This stuff works, but only for those who are able to put in consistent effort over extended periods of time.
Which is in fact what a business requires, so you basically have no excuse.

Damn I’m persuasive.

Ok – let’s be fair: there may be reasons why you can’t write daily – but if ever you get me on the phone you’ll have a hard time convincing me you can’t find 20 minutes a day to develop a writing habit. But, I don’t know your situation so I won’t meddle.

Seriously though – 20 minutes?

Another reason might be you don’t really know fully how you should go about writing those emails.

In that case, I have a 3-month email training program for you where you and I go one on one and turn you into an email marketer to reckon with.

It’s called Starship Mentorprise, it’s no joke, it turns you into a very prolific and sales-getting writer, and you can get it here –>

Now if you’ll excuse me, I think I should go do some SEO or something.



How to Deal With Hagglers Once and for All: Raise Your Prices

Talked to my friend the other day, who runs a cleaning business.

Things are going well for him: better clients, closer to home, more fun, more money, better equipment, more free time…

And then he tells me what he does when people ask for a discount.

“Martin I never lower my price any more these days. You know what I do when people ask for a discount?

I raise the price.”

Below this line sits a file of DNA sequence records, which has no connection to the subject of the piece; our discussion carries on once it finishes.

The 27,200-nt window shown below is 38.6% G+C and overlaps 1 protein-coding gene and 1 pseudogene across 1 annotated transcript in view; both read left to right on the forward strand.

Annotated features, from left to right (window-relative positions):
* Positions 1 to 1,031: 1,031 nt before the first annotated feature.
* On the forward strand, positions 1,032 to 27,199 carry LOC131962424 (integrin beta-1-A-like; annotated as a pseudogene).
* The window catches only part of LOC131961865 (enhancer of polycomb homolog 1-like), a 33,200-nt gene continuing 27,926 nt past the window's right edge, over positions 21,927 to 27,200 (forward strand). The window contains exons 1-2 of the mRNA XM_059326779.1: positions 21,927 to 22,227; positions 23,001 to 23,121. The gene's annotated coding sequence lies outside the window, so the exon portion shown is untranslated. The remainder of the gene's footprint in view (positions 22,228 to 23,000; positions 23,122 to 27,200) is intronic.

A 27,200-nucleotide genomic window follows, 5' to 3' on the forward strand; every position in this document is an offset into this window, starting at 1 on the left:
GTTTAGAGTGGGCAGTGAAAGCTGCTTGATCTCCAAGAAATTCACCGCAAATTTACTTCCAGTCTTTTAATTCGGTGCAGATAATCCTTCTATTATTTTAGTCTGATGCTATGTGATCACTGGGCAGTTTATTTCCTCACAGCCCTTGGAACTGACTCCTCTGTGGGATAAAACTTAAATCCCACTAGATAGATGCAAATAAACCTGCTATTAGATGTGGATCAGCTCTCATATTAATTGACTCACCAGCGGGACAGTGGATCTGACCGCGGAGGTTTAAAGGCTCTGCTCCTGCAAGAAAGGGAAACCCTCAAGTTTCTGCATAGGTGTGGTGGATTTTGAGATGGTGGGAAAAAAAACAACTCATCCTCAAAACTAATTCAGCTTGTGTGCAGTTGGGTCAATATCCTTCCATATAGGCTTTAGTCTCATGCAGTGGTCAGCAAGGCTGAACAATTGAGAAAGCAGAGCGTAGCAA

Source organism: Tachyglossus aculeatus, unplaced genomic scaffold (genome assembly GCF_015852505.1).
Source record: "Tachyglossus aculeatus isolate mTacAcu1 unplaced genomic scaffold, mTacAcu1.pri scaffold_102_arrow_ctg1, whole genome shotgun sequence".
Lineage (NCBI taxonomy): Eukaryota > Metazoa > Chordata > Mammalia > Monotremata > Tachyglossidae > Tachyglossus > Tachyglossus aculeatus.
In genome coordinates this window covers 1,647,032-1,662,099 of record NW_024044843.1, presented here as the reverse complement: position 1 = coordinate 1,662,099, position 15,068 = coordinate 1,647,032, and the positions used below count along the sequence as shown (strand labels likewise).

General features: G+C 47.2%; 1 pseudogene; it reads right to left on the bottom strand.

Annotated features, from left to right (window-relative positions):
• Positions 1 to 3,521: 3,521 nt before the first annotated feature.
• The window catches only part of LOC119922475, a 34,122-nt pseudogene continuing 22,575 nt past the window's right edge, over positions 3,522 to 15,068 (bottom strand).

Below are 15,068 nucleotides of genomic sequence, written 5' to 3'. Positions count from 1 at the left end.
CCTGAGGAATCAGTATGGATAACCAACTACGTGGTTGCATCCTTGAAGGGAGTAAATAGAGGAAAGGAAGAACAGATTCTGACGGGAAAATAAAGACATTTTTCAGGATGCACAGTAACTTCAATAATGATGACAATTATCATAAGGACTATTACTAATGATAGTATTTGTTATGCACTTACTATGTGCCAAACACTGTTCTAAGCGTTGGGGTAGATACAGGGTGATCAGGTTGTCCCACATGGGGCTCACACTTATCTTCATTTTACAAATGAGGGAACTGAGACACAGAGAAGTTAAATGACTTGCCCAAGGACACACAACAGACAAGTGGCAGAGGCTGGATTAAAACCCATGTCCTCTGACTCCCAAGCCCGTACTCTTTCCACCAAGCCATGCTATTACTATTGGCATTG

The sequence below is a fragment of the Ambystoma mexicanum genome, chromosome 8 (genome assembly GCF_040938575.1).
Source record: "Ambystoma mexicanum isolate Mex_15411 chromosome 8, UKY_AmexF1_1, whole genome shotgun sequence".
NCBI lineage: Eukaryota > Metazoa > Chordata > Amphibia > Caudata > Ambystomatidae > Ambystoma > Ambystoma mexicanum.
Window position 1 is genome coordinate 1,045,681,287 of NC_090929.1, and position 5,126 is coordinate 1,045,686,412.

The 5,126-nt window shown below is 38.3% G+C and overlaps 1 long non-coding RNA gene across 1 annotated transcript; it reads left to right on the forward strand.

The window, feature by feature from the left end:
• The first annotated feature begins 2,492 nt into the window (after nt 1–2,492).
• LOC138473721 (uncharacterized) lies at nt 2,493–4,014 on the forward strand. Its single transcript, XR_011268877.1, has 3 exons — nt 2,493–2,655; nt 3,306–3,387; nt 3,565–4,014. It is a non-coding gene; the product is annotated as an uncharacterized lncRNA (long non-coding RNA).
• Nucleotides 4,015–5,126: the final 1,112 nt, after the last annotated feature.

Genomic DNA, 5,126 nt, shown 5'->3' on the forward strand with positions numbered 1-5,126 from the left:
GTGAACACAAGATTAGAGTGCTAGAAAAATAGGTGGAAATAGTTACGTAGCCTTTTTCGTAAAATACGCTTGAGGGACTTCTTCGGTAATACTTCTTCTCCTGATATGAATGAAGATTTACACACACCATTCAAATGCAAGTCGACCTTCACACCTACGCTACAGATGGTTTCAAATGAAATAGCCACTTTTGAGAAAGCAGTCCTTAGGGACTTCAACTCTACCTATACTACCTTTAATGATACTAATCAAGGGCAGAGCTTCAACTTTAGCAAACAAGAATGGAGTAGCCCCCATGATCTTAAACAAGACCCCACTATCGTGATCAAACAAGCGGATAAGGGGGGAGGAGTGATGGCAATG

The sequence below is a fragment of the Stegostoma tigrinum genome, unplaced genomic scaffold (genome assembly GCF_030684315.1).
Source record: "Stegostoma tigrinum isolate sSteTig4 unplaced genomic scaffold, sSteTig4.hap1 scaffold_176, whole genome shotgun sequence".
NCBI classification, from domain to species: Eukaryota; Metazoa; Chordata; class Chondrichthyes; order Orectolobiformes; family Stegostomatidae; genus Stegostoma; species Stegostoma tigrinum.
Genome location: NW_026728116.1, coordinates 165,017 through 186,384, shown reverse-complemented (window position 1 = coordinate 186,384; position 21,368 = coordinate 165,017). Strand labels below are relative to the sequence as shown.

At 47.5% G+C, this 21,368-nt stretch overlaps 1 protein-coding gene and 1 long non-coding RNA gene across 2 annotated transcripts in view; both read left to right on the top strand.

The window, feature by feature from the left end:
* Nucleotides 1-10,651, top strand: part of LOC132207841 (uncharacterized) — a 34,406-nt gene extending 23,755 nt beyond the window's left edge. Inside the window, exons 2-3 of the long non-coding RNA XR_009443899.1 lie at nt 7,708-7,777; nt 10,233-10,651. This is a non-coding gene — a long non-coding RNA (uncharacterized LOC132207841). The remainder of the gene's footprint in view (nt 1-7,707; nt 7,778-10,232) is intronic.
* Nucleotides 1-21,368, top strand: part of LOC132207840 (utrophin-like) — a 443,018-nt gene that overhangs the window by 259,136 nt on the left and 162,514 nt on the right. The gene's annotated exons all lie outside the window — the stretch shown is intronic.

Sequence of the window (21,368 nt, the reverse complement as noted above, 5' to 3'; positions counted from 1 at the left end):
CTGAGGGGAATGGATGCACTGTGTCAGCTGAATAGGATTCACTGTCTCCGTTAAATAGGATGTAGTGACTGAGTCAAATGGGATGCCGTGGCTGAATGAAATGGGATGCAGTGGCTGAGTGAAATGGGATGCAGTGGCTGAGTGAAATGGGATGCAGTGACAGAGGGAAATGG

I was dumbfounded hearing that. What was he on about?

“When I quote 45 pounds and they ask if I’ll also do it for 35, I smile at them, and tell them this:

“Well actually, 45 is a special deal, because if I’d be charging for my hours it would be at least 50, and probably 60. And I may have to buy special cleaning chemicals to treat the oven in the kitchen because it’s not had any cleaning in a long time.

“So you see a discount is…”

Fantastic, truly brilliant. They grow up so fast *sniff*

Seriously though: With that he’s doing everything right:

First he smiles, because he’s not upset or offended – he just needs to explain something.

Then he first explains the value he offered: a largish job, but with a discount included in the price.

He follows by explaining what the job really entails – the features of what’s being sold.

Then he shows the benefits: By accepting this price, I’m happy to do more than what you’re paying for.

Finally, he protects his business by setting boundaries: at less than 45, I can not do this job for you.

And because he’s a truly affable guy and his smile is genuine, it works.